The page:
As I started reading "Lean In - Women, Work And The Will To Lead" by Sheryl Sandberg, I realized that all those things that come in the way of a woman reaching the top, are quite similar irrespective of whether it is USA or India. Even in the US there is a dearth of women in the leadership roles. The part where Sheryl describes her own life's experiences made me realize that working women in India are also facing issues quite similar to what women from the 'developed' nation are facing. And if a nation like US is still struggling to fight gender stereotypes, India is bound to take far more time to change the status quo.
All these things struck me to the core especially after reading that more than 1,000 companies on the BSE and nearly 200 on the NSE had not complied with the directions given by Securities and Exchange Board of India (SEBI) for listed firms to appoint at least one woman director on their boards. These companies will now have to pay a hefty amount of fine because of this violation. What was supposed to be an exercise to promote gender diversity on boards became a 'tick-the-box' exercise for many companies who ended up appointing family members of promoters or well-known personalities. Interestingly, the Government itself has been lazy about compliance. Data revealed that 32 of the 180 NSE companies that had not complied were PSUs, where the Government is responsible for appointing directors.
According to the report by Ministry of Statistics and Programme Implementation, a total of 20.4% women were employed in the organized sector in 2010. The workforce participation rate of women in urban sector was 13.8 for women and 54.3 for men. While the statistics reveal a pitiful situation, there are a handful of women who actually exist at leadership levels. Part of the problem of what experts call a dearth of talent, is social and cultural issues in a country where women take bigger domestic responsibilities such as child care and caring for elders.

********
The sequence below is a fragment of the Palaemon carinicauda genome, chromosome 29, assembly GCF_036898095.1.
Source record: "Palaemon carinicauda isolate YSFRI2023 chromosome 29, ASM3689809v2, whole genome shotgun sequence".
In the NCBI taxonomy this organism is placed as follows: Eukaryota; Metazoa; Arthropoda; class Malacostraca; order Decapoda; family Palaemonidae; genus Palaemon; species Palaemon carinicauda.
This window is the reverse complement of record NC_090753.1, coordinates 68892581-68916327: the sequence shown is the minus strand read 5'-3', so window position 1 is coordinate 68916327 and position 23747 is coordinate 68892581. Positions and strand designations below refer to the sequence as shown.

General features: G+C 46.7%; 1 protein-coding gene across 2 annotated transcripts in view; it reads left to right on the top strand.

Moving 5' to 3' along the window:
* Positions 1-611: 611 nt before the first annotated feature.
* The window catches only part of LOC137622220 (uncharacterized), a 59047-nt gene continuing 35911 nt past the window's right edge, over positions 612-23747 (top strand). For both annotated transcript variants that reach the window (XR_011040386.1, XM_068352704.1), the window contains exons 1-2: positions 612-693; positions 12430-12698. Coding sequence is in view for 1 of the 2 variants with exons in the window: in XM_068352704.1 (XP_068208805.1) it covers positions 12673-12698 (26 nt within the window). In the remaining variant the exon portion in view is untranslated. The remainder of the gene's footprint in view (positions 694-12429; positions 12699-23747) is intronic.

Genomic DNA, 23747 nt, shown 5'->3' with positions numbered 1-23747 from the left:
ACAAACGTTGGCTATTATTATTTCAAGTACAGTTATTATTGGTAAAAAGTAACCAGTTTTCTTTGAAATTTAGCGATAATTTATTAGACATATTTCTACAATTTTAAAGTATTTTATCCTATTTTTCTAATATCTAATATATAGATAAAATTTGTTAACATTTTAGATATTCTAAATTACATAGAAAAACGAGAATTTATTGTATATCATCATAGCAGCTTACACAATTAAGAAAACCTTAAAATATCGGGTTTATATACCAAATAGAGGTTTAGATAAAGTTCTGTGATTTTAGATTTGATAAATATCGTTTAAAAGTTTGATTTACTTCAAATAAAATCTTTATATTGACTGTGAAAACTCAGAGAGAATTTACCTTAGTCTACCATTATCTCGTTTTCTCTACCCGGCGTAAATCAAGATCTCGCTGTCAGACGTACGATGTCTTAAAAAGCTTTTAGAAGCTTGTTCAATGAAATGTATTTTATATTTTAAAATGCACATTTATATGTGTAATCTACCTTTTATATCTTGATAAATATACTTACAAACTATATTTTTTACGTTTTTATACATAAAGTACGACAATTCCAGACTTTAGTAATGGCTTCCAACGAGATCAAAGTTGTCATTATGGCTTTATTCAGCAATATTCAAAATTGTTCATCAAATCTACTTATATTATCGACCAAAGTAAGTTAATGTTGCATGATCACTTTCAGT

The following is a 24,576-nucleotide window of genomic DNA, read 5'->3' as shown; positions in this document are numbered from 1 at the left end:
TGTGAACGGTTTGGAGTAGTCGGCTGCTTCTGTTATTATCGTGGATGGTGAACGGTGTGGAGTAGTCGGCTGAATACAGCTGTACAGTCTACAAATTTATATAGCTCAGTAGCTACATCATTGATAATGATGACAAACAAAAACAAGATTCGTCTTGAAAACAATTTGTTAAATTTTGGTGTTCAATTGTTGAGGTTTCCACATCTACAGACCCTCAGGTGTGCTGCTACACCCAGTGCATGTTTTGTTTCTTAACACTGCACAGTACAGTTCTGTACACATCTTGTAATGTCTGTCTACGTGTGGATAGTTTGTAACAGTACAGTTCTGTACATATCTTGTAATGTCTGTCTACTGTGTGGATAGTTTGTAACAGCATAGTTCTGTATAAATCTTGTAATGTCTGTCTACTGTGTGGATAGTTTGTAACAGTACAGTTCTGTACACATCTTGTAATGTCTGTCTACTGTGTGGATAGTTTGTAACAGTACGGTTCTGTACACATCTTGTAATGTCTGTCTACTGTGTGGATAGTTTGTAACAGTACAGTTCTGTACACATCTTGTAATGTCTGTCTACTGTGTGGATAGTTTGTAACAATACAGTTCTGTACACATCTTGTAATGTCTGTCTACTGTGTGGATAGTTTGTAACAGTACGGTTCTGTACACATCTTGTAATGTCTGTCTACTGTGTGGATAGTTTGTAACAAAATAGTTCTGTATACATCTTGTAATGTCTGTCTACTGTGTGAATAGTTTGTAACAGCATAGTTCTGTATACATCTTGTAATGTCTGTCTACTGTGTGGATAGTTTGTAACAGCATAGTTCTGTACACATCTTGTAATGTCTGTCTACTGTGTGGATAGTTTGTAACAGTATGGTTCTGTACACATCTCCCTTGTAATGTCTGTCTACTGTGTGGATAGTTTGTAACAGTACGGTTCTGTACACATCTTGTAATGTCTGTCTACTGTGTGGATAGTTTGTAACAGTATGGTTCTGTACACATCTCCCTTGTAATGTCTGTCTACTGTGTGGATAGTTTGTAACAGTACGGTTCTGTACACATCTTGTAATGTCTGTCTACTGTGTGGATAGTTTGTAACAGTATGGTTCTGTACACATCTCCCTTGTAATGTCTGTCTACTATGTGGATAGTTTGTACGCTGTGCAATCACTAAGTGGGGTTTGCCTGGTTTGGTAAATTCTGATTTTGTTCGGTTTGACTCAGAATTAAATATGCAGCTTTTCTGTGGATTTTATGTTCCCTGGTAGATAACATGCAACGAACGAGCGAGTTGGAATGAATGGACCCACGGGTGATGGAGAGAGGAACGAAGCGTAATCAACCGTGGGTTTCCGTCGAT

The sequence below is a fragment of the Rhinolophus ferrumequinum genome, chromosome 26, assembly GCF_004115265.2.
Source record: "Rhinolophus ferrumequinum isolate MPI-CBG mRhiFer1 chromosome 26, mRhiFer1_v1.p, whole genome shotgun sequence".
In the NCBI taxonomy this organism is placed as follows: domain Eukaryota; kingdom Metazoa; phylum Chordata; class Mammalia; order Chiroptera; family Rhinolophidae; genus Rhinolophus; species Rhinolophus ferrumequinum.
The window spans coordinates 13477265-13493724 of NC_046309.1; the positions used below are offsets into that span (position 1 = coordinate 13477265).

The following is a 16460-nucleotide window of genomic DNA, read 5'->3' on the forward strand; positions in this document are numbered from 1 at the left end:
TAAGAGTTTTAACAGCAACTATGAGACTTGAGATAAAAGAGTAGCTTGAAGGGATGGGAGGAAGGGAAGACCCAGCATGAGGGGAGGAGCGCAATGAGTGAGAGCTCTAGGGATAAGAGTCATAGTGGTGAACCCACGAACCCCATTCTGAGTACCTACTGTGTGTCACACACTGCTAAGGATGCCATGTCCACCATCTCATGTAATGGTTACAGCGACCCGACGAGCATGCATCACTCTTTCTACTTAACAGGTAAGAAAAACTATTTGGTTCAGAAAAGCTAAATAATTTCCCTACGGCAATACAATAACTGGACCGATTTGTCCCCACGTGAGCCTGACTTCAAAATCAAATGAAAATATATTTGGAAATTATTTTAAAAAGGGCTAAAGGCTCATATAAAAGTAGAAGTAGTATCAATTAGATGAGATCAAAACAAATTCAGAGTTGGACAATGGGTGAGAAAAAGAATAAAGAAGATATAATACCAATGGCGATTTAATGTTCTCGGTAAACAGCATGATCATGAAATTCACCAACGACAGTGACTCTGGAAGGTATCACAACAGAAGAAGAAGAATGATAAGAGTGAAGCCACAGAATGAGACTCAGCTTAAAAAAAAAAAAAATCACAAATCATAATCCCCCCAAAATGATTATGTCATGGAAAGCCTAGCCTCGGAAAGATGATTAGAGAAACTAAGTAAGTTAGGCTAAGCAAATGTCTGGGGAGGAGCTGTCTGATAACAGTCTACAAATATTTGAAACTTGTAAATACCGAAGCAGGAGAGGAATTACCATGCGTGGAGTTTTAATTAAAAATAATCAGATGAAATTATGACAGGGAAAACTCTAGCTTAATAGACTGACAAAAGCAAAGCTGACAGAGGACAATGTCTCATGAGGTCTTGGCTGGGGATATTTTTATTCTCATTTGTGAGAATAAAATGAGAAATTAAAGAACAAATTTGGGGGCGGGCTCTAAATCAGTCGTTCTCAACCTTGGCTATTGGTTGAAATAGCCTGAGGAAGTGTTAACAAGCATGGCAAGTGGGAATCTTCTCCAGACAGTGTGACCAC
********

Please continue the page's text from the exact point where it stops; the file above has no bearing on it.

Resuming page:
In the middle of the supercharged work environment where promoters push for fast growth, fostering a culture of overwork and aggressive competition, many women usually drop out of the workforce at junior and middle levels. This implies that there is a need for an effective director assessment process. Mid-career women with high potential should be identified at the firm-level, and adequate exposure and grooming need to be provided for such identified directors.
I am sad to say this, but most of the women are reticent and do not push themselves as aggressively as men. Here's an excerpt from the book highlighting this issue:
"The gender stereotypes introduced in childhood are reinforced throughout our lives and become self-fulfilling prophesies. Most leadership positions are held by men, so women don't expect to achieve them, and that becomes one of the reasons they don't."
How many families are there who really support a working woman who puts her career first? Most of the times, she is found juggling between her career and the household responsibilities that she has to fulfil. When she cannot deliver her best to both she is traumatised by the guilt of not being able to cope up. Sheryl rightly says that "Trying to do it all and expecting that it can be done exactly right is a recipe for disappointment. Perfection is the enemy." Maintaining the right balance at work and home, with the husbands also supporting at home, will bring in happiness in both personal, as well as, professional lives.
While women as a community need to come together and support each other, even men who support gender equality need to implement it in letter and spirit. There are many organizations that understand the needs of working women and accordingly provide them with additional facilities. Of course, the challenges will continue to exist and we need to fight against them so that there can be more Chanda Kochchars, Indira Nooyis, Kiran Majumdars, Naina Lal Kidwais, Sheryl Sandbergs in India. For every woman who will 'lean in' there will be many who will follow!